Protesters demanding a civilian rule to be implemented in Sudan were violently repressed by military forces, last month, in a massacre that was condemned by the UN.

On June 3rd, thousands of Sudanese protesters – who were staging a sit-in in front of the Army’s headquarters in the capital Khartoum – were violently broken up by military forces leaving over a hundred people, including children, dead or injured. Approximately 40 bodies were pulled from the Nile River following the attack.

Protesters were demanding that the government should be turned into democratic civilian rule. Currently, the Transitional Military Council (TMC) is governing Sudan. They took power when President Omar al-Bashir was ousted in a military coup after a 30 year presidency, following mass protests towards the end of his reign.

However, the people of Sudan lost trust in the TMC governing the country. They believed the government should be civilian led, causing protests which eventually led to the massacre.

As well as people being killed there have also been assaults, rapes and sexual assaults happening to men and women. Sudanese children have been killed, detained and sexually abused.

One person who was killed in the massacre was Mohamed Mattar, a London’s Brunel University graduate. He was protecting two women at the protest when he was shot. He has become a known figure of the massacre, with many people turning their profile pictures a steel blue as it was his favourite colour. This blue has also become a symbol of solidarity for the Sudan protests.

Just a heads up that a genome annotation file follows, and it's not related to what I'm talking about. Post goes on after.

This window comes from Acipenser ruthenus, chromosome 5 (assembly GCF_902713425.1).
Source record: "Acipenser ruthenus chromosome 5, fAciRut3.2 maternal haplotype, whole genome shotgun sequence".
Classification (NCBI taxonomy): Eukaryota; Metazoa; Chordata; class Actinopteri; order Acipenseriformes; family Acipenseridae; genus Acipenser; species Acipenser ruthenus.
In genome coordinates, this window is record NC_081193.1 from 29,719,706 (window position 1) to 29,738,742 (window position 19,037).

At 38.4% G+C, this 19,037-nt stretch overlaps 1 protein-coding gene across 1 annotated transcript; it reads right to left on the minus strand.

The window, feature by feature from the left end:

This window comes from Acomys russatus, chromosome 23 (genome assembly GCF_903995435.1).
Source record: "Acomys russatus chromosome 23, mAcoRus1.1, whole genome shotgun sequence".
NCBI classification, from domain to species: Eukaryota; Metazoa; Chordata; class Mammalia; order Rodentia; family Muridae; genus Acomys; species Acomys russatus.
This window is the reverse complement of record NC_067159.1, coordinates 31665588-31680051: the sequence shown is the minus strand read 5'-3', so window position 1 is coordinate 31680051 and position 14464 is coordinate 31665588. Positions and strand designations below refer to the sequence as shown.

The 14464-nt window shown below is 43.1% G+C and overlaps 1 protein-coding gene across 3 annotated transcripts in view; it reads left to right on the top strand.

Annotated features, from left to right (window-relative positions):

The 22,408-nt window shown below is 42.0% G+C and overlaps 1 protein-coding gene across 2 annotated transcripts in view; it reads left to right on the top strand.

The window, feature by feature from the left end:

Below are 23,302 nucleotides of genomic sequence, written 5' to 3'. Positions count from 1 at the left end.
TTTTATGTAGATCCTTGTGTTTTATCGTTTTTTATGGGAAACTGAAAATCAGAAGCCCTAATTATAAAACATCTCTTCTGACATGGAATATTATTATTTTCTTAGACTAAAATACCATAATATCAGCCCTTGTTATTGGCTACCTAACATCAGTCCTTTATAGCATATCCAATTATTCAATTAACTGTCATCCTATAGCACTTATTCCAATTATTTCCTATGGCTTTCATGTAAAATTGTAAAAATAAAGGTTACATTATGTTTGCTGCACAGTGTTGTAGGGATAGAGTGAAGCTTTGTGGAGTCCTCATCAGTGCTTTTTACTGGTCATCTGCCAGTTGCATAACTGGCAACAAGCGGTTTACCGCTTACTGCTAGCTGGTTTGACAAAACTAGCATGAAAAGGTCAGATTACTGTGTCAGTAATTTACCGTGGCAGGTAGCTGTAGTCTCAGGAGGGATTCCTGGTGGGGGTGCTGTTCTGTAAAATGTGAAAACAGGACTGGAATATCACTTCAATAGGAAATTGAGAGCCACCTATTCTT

While there has been a rise in the media coverage of the protests and the massacre in the last couple of weeks, there has been very little ‘western media’ coverage. The spotlight was shone on the situation when singer Rihanna posted about the massacre and the violence happening in Sudan on her Instagram; from here the media coverage and awareness about the situation has risen drastically.

Recently, the United Nations High Commissioner for Human Rights, Michelle Bachelet, called on Sudan’s Transitional Military Council (TMC) to allow an investigation into the bloody crackdown. About a week after the event, protesters came back to continue the sit-in, after the country’s military rulers admitted that abuses were committed during the attack of the camp.

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Image courtesy of Getty/Brendan Smialowski/AFP


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